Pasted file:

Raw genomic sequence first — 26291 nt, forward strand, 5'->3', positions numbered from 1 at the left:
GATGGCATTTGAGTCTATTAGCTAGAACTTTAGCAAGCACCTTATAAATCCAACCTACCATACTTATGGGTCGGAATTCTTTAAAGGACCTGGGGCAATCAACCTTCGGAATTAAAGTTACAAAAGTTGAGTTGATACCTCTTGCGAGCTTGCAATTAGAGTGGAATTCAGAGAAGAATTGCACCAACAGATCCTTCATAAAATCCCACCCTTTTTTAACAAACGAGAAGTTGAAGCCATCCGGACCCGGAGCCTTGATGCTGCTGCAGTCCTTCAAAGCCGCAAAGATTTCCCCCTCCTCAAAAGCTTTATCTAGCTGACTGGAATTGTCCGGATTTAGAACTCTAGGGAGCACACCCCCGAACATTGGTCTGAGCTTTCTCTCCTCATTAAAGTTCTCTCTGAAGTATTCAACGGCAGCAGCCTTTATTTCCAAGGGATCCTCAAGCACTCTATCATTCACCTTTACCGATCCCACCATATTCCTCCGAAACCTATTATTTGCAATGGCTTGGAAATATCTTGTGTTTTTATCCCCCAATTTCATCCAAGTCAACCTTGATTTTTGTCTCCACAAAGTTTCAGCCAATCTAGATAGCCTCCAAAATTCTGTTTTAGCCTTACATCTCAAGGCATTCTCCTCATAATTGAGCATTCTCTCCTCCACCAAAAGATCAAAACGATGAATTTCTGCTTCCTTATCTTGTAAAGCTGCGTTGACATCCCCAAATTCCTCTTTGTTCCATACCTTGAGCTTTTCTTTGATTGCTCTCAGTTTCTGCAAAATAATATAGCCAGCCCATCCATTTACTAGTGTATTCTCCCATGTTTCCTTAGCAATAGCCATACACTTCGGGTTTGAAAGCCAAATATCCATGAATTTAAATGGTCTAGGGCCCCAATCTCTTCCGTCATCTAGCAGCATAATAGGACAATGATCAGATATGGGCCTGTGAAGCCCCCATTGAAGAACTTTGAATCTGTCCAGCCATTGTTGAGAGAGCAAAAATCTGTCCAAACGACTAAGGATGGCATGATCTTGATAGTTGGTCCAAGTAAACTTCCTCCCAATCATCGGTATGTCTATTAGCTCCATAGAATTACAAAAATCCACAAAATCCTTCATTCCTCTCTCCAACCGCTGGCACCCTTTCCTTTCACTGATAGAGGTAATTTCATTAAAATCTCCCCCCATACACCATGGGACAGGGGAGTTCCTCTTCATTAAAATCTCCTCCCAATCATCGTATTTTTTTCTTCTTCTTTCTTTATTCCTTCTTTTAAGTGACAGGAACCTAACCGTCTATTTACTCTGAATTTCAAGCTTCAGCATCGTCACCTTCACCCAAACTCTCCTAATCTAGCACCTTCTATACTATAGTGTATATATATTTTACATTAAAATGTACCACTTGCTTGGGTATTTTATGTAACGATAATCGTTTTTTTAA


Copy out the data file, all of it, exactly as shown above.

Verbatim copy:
Raw genomic sequence first — 26291 nt, forward strand, 5'->3', positions numbered from 1 at the left:
GATGGCATTTGAGTCTATTAGCTAGAACTTTAGCAAGCACCTTATAAATCCAACCTACCATACTTATGGGTCGGAATTCTTTAAAGGACCTGGGGCAATCAACCTTCGGAATTAAAGTTACAAAAGTTGAGTTGATACCTCTTGCGAGCTTGCAATTAGAGTGGAATTCAGAGAAGAATTGCACCAACAGATCCTTCATAAAATCCCACCCTTTTTTAACAAACGAGAAGTTGAAGCCATCCGGACCCGGAGCCTTGATGCTGCTGCAGTCCTTCAAAGCCGCAAAGATTTCCCCCTCCTCAAAAGCTTTATCTAGCTGACTGGAATTGTCCGGATTTAGAACTCTAGGGAGCACACCCCCGAACATTGGTCTGAGCTTTCTCTCCTCATTAAAGTTCTCTCTGAAGTATTCAACGGCAGCAGCCTTTATTTCCAAGGGATCCTCAAGCACTCTATCATTCACCTTTACCGATCCCACCATATTCCTCCGAAACCTATTATTTGCAATGGCTTGGAAATATCTTGTGTTTTTATCCCCCAATTTCATCCAAGTCAACCTTGATTTTTGTCTCCACAAAGTTTCAGCCAATCTAGATAGCCTCCAAAATTCTGTTTTAGCCTTACATCTCAAGGCATTCTCCTCATAATTGAGCATTCTCTCCTCCACCAAAAGATCAAAACGATGAATTTCTGCTTCCTTATCTTGTAAAGCTGCGTTGACATCCCCAAATTCCTCTTTGTTCCATACCTTGAGCTTTTCTTTGATTGCTCTCAGTTTCTGCAAAATAATATAGCCAGCCCATCCATTTACTAGTGTATTCTCCCATGTTTCCTTAGCAATAGCCATACACTTCGGGTTTGAAAGCCAAATATCCATGAATTTAAATGGTCTAGGGCCCCAATCTCTTCCGTCATCTAGCAGCATAATAGGACAATGATCAGATATGGGCCTGTGAAGCCCCCATTGAAGAACTTTGAATCTGTCCAGCCATTGTTGAGAGAGCAAAAATCTGTCCAAACGACTAAGGATGGCATGATCTTGATAGTTGGTCCAAGTAAACTTCCTCCCAATCATCGGTATGTCTATTAGCTCCATAGAATTACAAAAATCCACAAAATCCTTCATTCCTCTCTCCAACCGCTGGCACCCTTTCCTTTCACTGATAGAGGTAATTTCATTAAAATCTCCCCCCATACACCATGGGACAGGGGAGTTCCTCTTCATTAAAATCTCCTCCCAATCATCGTATTTTTTTCTTCTTCTTTCTTTATTCCTTCTTTTAAGTGACAGGAACCTAACCGTCTATTTACTCTGAATTTCAAGCTTCAGCATCGTCACCTTCACCCAAACTCTCCTAATCTAGCACCTTCTATACTATAGTGTATATATATTTTACATTAAAATGTACCACTTGCTTGGGTATTTTATGTAACGATAATCGTTTTTTTAA